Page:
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We Are Our Ancestors Wildest Dreams (Part 3)

We Are Our Ancestors Wildest Dreams (Part 3)

Being Black and staying in one piece emotionally, spiritually, and/or physically is an everyday challenge. The microaggressions (small paper cuts) are there every day, and some days it just gets really loud.

Tonya Amos Grown Women Dance Collective

Often, I’d have new clients that love me on the phone… and then they’d walk into my studio, and everything changes. They’d go from saying things on the phone like  “I feel so honored” to get an evaluation spot with me for a first visit, they’d ooh and ah about “how much knowledge [I] have about the body,” or tell me that their “doctor is so thrilled” that I have time on my schedule… to completely dismissing me, walking right past me, and trying to talk to my (white) receptionist instead, even after everyone in the studio has repeatedly pointed to me as “Tonya.”

They’d cross their arms over their chest and start to interrogate me about my “qualifications” (remember, this is after ooh-ing and ah-ing for a half-hour on the phone) or they’d give me the shocked look with “Ohhh, you don’t look anything like I thought you’d look…” This happens all of the time.

Visiting other studios is also really stressful because I never know how I’m going to be treated. Will I be greeted with a fake smile, a frown, a scowl, someone wondering if I’m lost, or with other clients instantly moving their purses or looking me up and down because I’m not wearing expensive made-in-sweat-shop clothing? Will I be told that the classes are “very expensive”, or told that the classes are probably “too hard” for me so I may want to take something else? Or in class, will I be loudly told by a teacher (that doesn’t understand diverse anatomy) that I’m lordotic when I actually have a pretty flat lumbar, but rather a happy sacral alignment that creates a beautifully round butt (like my entire ancestral line) that looks great in jeans.

Or will I again be physically manhandled in a class by a teacher that is treating (only) me with disdain and saying biomechanically incorrect, snide remarks? Or will they again stop the entire class to have everyone look at me and laugh at my “badly misaligned” spine? Yes, this has all happened multiple times. Hint to Pilates teachers that don’t have a good handle on anatomy: my butt is round, my spine is not misaligned, and I will never find neutral making that damn triangle while lying supine with hands on the pubic bone. So, I’m not sure I’ve “overcome” anything. I just avoid taking Pilates in studios unless I’m in the mood to be subtly or non-subtly insulted.

Tonya Amos Grown Women Dance Collective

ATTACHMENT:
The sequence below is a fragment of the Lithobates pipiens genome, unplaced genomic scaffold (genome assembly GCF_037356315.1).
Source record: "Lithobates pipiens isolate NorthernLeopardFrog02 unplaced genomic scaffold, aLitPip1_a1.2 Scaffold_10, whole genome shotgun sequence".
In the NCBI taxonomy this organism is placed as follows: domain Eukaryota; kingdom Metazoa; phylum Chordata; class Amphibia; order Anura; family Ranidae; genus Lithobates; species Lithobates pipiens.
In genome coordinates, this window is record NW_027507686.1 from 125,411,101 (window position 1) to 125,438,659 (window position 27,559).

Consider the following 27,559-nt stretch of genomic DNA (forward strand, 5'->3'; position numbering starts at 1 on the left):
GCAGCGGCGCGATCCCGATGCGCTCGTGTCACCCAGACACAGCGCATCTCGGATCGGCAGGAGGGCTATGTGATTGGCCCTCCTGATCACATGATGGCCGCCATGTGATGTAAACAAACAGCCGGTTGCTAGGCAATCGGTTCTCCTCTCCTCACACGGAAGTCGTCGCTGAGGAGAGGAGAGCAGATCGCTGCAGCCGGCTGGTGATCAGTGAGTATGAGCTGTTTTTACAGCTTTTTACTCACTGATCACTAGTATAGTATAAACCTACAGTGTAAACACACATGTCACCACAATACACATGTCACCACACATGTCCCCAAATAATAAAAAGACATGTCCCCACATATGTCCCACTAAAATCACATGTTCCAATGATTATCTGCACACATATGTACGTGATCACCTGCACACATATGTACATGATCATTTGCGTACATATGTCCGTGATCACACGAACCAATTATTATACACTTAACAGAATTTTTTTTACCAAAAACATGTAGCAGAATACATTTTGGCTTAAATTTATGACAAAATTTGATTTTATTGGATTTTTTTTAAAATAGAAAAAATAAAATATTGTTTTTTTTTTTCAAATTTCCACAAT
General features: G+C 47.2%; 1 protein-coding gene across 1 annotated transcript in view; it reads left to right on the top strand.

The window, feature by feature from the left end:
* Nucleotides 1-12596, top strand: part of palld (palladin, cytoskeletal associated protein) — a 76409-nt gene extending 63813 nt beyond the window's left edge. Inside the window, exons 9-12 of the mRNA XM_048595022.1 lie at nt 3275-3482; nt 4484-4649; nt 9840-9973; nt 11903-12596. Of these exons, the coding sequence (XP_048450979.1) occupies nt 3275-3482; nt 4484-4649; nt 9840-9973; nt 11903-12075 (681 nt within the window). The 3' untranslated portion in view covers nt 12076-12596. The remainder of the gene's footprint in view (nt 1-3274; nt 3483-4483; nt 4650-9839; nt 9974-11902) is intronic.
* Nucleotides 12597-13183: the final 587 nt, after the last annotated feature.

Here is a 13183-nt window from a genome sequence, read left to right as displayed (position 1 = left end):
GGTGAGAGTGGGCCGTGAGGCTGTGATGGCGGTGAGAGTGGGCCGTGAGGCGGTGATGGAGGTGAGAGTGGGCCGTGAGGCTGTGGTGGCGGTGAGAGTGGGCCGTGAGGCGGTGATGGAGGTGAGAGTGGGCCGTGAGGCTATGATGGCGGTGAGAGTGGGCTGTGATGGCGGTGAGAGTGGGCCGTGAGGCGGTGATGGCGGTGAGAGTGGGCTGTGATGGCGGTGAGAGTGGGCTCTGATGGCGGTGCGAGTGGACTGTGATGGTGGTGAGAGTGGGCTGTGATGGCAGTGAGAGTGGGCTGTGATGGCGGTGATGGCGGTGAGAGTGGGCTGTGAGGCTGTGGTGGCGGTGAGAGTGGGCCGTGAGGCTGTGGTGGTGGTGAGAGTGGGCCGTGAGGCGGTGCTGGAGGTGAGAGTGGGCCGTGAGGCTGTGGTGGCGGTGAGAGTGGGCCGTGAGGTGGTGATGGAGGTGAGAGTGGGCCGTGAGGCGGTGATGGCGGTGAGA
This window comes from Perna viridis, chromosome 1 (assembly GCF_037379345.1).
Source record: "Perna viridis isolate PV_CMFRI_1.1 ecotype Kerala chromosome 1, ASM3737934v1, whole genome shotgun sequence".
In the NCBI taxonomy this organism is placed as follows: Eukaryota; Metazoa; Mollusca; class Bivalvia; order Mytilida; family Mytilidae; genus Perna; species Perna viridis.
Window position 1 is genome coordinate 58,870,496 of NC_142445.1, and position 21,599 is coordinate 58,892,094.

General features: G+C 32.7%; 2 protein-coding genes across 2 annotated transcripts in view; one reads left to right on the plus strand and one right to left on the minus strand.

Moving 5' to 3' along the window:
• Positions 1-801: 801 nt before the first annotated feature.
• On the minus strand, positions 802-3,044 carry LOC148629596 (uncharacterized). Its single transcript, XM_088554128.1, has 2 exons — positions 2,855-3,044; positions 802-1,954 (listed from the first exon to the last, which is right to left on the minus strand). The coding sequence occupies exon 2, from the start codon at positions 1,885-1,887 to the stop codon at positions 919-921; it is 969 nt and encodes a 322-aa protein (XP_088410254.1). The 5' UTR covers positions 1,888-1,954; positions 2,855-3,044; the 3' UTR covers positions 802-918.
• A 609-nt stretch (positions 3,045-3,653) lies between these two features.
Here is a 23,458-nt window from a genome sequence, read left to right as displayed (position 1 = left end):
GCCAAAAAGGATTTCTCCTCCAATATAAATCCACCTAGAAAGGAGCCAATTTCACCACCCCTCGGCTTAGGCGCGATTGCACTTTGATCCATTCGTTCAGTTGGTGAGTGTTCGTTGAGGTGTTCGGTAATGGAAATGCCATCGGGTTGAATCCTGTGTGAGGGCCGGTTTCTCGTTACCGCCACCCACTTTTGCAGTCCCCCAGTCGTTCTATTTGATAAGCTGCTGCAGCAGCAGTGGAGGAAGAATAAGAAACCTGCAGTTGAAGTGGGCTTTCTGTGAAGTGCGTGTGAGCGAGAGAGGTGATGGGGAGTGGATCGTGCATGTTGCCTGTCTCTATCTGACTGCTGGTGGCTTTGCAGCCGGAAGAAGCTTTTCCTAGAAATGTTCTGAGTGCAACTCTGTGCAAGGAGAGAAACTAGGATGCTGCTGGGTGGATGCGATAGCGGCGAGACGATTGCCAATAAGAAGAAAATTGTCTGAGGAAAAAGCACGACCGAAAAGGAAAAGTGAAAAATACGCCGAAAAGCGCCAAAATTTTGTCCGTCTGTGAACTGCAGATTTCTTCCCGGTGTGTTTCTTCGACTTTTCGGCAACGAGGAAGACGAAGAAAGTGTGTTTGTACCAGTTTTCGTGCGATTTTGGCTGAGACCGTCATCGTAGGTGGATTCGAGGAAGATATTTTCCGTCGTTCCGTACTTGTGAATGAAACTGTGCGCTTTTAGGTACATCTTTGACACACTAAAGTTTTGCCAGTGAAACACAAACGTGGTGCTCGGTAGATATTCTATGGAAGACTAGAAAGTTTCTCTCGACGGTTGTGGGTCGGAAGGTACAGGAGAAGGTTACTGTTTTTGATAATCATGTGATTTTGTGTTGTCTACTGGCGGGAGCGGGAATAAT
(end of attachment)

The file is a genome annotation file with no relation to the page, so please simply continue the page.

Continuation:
My inspiration comes from my amazing family and ancestors. My ancestors were strong and resilient. They fought, created, and survived against all odds. My family is part of that great legacy, and I take my place in this lineage seriously. My dad always says that “each generation has to be better than the one before,” that we all have to keep pushing forward. I’m standing on my ancestors’ shoulders, and it’s my job to take these blessings and push them forward for the next generations.

Part 4 COMING SOON.


Tonya Amos

Tonya Marie Amos received a BA in Anthropology from U.C. Berkeley, trained for 4 years on scholarship at Alvin Ailey American Dance Center, and danced professionally for 15 years in New York. Introduced to Pilates over forty years ago as a young, injured dancer, she received her Comprehensive Pilates training in 2004 with Nora St. John and Naomi Leiserson. She has since furthered her skills studying with 30+ Master Teachers. Owner of award-winning Aspire Pilates Center and Artistic Director of Grown Women Dance Collective, Tonya uniquely combines arts and wellness for social justice. Her stunning annual Juneteenth dance concert teaches and celebrates Black history. She is currently developing the Joyful Movement Pilates Life Skills Teacher Training program, which will help increase resilience, resistance, self-empowerment, and joy in Black communities. She brings inspiring and healing experiences to communities that traditionally don't have access and is proud to help build cross-cultural and intergenerational bridges with her work. To learn more about the Grown Women Dance Collective or the Joyful Movement Pilates Life Skills program, visit www.GrownWomenDance.org Follow on Instagram: @GrownWomenDanceCollective

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